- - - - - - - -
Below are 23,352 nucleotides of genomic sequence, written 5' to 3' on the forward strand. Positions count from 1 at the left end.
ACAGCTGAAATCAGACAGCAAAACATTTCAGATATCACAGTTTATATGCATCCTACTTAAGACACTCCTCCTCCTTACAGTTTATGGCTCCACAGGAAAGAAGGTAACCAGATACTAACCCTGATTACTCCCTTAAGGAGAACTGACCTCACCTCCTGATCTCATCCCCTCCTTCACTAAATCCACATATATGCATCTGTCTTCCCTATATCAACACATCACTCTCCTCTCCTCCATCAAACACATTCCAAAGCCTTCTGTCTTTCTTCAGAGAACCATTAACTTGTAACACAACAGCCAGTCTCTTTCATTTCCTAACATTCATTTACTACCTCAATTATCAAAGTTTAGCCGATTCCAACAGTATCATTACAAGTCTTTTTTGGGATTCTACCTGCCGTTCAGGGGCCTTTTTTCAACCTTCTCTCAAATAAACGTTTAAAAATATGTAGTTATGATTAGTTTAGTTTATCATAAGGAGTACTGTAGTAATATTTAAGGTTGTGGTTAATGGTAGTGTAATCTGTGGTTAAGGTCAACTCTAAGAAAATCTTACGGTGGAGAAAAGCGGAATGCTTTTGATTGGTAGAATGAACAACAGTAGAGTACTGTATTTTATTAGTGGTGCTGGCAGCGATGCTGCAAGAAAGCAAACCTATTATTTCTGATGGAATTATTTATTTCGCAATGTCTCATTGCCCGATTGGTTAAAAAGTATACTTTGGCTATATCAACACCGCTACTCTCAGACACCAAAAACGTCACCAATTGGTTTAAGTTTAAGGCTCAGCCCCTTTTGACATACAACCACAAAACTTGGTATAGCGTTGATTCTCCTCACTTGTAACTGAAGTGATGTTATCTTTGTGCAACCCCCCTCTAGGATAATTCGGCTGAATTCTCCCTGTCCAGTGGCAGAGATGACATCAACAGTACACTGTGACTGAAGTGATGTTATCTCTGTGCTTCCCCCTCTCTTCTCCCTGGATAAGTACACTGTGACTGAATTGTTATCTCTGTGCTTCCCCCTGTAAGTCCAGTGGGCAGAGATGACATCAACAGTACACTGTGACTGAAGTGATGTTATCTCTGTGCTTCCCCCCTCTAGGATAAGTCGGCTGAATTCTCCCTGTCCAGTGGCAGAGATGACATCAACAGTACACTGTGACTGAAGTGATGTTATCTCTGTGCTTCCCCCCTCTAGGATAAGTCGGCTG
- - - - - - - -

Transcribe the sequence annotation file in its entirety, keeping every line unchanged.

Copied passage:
Below are 23,352 nucleotides of genomic sequence, written 5' to 3' on the forward strand. Positions count from 1 at the left end.
ACAGCTGAAATCAGACAGCAAAACATTTCAGATATCACAGTTTATATGCATCCTACTTAAGACACTCCTCCTCCTTACAGTTTATGGCTCCACAGGAAAGAAGGTAACCAGATACTAACCCTGATTACTCCCTTAAGGAGAACTGACCTCACCTCCTGATCTCATCCCCTCCTTCACTAAATCCACATATATGCATCTGTCTTCCCTATATCAACACATCACTCTCCTCTCCTCCATCAAACACATTCCAAAGCCTTCTGTCTTTCTTCAGAGAACCATTAACTTGTAACACAACAGCCAGTCTCTTTCATTTCCTAACATTCATTTACTACCTCAATTATCAAAGTTTAGCCGATTCCAACAGTATCATTACAAGTCTTTTTTGGGATTCTACCTGCCGTTCAGGGGCCTTTTTTCAACCTTCTCTCAAATAAACGTTTAAAAATATGTAGTTATGATTAGTTTAGTTTATCATAAGGAGTACTGTAGTAATATTTAAGGTTGTGGTTAATGGTAGTGTAATCTGTGGTTAAGGTCAACTCTAAGAAAATCTTACGGTGGAGAAAAGCGGAATGCTTTTGATTGGTAGAATGAACAACAGTAGAGTACTGTATTTTATTAGTGGTGCTGGCAGCGATGCTGCAAGAAAGCAAACCTATTATTTCTGATGGAATTATTTATTTCGCAATGTCTCATTGCCCGATTGGTTAAAAAGTATACTTTGGCTATATCAACACCGCTACTCTCAGACACCAAAAACGTCACCAATTGGTTTAAGTTTAAGGCTCAGCCCCTTTTGACATACAACCACAAAACTTGGTATAGCGTTGATTCTCCTCACTTGTAACTGAAGTGATGTTATCTTTGTGCAACCCCCCTCTAGGATAATTCGGCTGAATTCTCCCTGTCCAGTGGCAGAGATGACATCAACAGTACACTGTGACTGAAGTGATGTTATCTCTGTGCTTCCCCCTCTCTTCTCCCTGGATAAGTACACTGTGACTGAATTGTTATCTCTGTGCTTCCCCCTGTAAGTCCAGTGGGCAGAGATGACATCAACAGTACACTGTGACTGAAGTGATGTTATCTCTGTGCTTCCCCCCTCTAGGATAAGTCGGCTGAATTCTCCCTGTCCAGTGGCAGAGATGACATCAACAGTACACTGTGACTGAAGTGATGTTATCTCTGTGCTTCCCCCCTCTAGGATAAGTCGGCTG